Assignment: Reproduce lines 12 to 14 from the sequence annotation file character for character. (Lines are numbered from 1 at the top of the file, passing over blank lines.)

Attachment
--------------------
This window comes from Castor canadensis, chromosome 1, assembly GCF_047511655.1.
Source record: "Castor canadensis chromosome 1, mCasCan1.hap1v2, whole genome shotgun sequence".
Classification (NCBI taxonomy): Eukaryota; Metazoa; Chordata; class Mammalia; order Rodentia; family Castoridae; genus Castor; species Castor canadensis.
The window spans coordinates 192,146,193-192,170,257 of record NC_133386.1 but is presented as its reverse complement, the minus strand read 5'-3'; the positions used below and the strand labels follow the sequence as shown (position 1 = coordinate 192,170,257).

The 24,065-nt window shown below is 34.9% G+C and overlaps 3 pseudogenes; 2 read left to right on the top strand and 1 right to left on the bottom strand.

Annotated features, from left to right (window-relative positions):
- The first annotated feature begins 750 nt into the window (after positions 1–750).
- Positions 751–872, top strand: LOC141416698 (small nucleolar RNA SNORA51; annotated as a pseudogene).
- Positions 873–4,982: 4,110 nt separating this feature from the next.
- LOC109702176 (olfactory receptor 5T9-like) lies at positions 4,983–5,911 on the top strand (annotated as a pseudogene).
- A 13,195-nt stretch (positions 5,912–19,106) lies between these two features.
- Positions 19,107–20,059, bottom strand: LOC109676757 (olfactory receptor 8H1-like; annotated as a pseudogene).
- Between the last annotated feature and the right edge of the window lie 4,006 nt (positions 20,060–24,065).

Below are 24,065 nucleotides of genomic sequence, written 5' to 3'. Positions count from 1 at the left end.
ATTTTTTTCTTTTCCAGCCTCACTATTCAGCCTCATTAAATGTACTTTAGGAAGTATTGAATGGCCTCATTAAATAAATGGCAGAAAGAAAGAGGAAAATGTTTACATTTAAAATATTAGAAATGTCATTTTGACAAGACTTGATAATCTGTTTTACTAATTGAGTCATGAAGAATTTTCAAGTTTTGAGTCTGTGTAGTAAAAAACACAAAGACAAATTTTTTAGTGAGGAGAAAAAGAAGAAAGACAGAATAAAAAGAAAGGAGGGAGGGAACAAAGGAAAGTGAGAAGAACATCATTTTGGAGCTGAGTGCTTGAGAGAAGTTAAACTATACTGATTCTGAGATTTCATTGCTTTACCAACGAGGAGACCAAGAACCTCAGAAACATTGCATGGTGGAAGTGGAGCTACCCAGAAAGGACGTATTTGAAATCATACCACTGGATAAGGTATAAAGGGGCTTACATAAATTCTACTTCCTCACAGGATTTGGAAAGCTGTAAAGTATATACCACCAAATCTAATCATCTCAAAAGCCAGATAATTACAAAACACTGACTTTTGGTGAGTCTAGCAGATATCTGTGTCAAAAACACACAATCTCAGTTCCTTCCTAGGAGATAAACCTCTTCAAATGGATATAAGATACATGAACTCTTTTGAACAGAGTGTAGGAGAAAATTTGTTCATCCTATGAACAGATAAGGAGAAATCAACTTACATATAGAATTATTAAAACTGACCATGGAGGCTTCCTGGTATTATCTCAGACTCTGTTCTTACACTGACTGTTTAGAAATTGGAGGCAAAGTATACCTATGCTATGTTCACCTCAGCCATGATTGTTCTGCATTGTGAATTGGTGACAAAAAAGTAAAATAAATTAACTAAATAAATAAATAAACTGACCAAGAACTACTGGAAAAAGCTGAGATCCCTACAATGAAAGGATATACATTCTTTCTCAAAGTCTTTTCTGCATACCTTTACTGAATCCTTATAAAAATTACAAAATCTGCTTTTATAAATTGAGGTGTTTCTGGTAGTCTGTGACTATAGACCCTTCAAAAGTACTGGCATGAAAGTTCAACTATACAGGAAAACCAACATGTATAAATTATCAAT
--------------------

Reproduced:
- Positions 19,107–20,059, bottom strand: LOC109676757 (olfactory receptor 8H1-like; annotated as a pseudogene).
- Between the last annotated feature and the right edge of the window lie 4,006 nt (positions 20,060–24,065).

Below are 24,065 nucleotides of genomic sequence, written 5' to 3'. Positions count from 1 at the left end.